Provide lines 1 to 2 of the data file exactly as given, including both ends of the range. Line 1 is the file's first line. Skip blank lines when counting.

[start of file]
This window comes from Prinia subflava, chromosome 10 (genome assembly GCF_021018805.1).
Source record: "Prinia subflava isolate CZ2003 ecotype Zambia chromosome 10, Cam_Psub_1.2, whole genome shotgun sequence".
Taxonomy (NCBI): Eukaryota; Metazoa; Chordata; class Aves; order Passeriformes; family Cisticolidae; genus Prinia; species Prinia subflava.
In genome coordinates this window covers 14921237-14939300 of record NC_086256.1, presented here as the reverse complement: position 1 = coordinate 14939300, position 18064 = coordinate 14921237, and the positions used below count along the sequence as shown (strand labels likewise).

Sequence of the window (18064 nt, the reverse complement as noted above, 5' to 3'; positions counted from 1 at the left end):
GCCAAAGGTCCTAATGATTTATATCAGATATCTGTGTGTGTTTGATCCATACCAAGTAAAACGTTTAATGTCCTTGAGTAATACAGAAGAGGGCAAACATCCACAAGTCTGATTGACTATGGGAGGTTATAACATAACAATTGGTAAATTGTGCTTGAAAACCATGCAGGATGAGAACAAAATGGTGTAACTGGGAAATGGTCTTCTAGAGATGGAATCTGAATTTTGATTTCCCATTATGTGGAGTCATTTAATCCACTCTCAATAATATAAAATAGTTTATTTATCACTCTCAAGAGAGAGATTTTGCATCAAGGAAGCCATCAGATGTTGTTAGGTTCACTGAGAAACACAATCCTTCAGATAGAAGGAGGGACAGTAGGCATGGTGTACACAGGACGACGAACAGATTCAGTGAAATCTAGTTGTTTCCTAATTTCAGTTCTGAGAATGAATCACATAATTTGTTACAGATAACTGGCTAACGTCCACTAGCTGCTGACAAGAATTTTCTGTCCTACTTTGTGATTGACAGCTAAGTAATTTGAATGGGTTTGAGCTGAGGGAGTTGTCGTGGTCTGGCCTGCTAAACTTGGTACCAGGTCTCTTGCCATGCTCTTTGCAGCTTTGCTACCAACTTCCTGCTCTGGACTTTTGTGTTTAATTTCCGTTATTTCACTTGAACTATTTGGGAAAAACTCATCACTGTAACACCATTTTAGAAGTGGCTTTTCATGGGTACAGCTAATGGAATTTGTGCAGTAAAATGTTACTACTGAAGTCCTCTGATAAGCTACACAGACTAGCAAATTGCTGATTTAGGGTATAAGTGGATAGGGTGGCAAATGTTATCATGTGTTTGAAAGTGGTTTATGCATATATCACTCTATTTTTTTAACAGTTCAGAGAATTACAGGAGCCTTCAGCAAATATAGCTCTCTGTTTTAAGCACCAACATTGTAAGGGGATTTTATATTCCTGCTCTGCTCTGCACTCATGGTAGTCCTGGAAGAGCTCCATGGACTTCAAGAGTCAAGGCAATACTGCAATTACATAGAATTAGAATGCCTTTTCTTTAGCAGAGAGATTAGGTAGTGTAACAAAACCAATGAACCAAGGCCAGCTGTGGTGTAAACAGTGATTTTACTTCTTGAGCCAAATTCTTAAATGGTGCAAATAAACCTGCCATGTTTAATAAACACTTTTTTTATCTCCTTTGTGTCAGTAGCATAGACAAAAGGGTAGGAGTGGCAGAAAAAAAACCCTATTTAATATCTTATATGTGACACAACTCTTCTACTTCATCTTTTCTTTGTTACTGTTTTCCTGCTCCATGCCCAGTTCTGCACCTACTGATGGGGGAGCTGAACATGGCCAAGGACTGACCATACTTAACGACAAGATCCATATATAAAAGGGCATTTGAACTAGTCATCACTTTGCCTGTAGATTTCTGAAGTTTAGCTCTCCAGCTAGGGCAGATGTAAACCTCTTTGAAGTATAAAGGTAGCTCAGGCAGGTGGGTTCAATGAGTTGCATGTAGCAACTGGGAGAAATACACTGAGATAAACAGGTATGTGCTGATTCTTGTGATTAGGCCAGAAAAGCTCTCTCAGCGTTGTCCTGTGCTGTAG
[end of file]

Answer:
This window comes from Prinia subflava, chromosome 10 (genome assembly GCF_021018805.1).
Source record: "Prinia subflava isolate CZ2003 ecotype Zambia chromosome 10, Cam_Psub_1.2, whole genome shotgun sequence".